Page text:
And what of China, the supposed next superpower? For all its accomplishments, China remains a second-rate, or even third-rate, power—one that may already be past its peak. In all the ways that matter, China lags. Its education system, praised for churning out “engineers” and “scientists,” seems incapable of fostering real creative genius. Chinese patents—voluminous though they may be—are mostly junk generating relatively little value.

Beijing faces other challenges to its ascent. Its much-talked-about demographic troubles could derail the country’s slowing growth, but what is less noted is the dangerous and shortsighted concentration of power in the hands of one man. For decades China’s rise was carefully managed by a collective, technocratic leadership. Xi Jinping’s move to crush the old cliques and position himself as dictator creates a single point of failure in the system and new information flow problems that may already be manifesting as an increasingly ham-fisted foreign policy.

And what of the other powers? To describe them as largely inconsequential is to overstate their importance. Does anyone believe Iran, which remains thoroughly in the ranks of the developing world, will rise beyond anything other than regional problem child? Can you picture a flotilla of state-of-the-art Iranian warships making a port call in some far-flung harbor to assert Tehran’s influence? And South Africa? With every passing year it slides further into chaos—reminding us just how quickly an economically prosperous, technologically sophisticated country can destroy itself. And of course, there is Brazil. As Charles de Gaulle noted wryly, “Brazil is a country of the future…and always will be.” In each case, the states destined to inherit the world order are riven with internal problems and bereft of useful allies. Ask yourself, is inward-looking India—still battling insurgents even as it combats horrendous poverty—going to have the competence and capacity, to say nothing of the will, to project power outside its borders?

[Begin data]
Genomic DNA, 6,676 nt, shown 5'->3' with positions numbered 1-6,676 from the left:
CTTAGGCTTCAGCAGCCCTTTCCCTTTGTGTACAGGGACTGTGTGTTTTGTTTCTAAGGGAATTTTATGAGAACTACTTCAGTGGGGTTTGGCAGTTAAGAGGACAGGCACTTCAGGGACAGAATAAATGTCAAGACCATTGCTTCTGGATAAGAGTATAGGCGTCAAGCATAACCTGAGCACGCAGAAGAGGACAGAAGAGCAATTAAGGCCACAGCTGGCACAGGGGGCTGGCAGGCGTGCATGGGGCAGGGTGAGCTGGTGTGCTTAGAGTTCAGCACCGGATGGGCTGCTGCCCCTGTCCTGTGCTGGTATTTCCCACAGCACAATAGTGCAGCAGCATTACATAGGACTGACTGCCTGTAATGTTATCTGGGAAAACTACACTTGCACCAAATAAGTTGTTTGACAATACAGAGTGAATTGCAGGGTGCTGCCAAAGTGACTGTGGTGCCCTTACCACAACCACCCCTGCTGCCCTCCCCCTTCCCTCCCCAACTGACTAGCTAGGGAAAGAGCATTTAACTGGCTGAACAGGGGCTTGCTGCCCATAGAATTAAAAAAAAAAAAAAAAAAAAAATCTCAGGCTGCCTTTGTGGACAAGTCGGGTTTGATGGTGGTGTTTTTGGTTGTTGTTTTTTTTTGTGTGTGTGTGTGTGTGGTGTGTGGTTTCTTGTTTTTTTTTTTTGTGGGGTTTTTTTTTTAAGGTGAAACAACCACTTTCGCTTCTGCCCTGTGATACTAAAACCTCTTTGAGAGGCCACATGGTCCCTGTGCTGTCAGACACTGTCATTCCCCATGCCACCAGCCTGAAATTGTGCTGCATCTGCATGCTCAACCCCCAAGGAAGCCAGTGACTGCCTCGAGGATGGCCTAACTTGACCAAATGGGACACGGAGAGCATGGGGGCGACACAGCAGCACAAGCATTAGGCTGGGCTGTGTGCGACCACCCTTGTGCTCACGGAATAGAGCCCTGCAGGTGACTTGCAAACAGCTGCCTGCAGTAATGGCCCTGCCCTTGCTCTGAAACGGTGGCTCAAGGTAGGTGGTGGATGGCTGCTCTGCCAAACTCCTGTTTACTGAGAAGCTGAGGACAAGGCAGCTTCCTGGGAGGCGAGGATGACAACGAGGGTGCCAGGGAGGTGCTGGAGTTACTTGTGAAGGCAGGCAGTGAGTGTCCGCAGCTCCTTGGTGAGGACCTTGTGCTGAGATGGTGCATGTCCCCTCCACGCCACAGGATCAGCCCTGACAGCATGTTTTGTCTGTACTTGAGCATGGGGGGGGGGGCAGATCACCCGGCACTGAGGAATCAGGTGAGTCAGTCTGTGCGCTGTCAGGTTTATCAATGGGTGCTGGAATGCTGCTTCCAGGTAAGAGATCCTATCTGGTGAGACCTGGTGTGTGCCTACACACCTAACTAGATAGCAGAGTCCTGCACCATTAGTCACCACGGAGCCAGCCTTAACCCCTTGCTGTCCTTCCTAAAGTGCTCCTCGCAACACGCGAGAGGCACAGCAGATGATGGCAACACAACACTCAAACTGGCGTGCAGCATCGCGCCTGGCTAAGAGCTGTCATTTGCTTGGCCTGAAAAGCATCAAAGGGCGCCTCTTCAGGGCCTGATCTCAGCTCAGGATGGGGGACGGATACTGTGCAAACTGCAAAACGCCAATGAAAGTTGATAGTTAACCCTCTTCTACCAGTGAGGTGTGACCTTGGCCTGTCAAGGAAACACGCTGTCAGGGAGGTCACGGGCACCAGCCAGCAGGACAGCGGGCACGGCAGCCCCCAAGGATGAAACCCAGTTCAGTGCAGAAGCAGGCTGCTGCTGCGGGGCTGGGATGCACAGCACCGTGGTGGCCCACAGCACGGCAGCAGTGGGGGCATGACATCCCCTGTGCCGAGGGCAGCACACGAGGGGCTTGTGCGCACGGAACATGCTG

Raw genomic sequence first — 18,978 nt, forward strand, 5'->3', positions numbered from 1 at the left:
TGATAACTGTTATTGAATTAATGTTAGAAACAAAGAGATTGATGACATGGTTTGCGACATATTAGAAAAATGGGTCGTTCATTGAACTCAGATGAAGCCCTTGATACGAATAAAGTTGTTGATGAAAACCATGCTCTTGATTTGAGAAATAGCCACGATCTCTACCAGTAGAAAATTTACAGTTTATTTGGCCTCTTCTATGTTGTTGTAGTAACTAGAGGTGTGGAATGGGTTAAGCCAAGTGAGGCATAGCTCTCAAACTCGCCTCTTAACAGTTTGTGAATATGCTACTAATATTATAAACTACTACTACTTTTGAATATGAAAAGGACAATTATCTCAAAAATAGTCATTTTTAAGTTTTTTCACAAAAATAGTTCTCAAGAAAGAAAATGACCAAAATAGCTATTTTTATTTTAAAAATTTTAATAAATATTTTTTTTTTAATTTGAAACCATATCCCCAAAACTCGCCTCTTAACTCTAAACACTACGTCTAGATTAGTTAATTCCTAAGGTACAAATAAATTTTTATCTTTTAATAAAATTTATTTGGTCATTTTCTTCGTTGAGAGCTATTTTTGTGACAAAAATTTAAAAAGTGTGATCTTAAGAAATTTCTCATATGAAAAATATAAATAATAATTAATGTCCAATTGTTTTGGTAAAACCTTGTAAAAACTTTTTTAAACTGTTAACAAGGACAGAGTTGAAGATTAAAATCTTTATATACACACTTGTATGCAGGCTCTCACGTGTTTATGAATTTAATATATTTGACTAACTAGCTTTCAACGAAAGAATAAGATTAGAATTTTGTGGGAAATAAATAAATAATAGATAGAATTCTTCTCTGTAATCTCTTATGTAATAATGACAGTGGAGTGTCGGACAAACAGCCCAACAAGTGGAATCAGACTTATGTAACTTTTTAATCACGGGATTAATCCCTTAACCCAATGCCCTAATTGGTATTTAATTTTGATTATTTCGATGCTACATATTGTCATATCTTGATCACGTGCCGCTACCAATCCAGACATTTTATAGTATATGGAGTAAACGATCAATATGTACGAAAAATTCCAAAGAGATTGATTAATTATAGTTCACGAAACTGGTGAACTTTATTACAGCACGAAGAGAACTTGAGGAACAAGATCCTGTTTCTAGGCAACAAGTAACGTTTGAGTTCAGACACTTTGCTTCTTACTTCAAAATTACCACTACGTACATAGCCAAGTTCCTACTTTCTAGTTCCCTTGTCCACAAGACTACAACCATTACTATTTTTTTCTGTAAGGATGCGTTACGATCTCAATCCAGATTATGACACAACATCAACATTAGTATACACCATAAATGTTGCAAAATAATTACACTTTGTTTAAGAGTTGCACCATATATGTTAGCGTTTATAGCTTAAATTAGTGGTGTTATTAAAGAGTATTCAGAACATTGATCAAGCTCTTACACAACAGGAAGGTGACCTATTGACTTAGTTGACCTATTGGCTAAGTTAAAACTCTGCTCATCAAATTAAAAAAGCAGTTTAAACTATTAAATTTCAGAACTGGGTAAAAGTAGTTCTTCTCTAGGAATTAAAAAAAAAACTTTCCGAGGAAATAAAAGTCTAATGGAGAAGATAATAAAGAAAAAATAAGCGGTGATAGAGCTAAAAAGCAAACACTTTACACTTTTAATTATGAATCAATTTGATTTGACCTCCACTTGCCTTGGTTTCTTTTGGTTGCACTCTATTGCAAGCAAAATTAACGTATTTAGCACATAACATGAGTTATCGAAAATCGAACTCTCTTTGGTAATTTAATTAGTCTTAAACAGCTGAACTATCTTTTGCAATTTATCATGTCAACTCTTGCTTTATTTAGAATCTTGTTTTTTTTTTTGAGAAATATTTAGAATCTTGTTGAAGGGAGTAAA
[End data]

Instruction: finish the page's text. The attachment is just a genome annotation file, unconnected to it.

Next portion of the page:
So, what comes next? Probably nothing particularly good, or, thankfully, particularly bad. If the late 19th century contained the seeds of system-changing wars, we can at least take comfort in knowing that such conflicts are not on the horizon today. Tomorrow’s world won’t be brimming with international competition between true great powers headed by hard-nosed men leading dynamic economies and energetic societies. Rather, the mid–21st century will look more like the Fifth, which saw the establishment of barbarian kingdoms in the power vacuum left by Rome.

For Washington, the foreign policy challenge of the future won’t be navigating a world of rivals, but rather, accepting that in a world of thrift-shop powers, international security can be achieved on the cheap.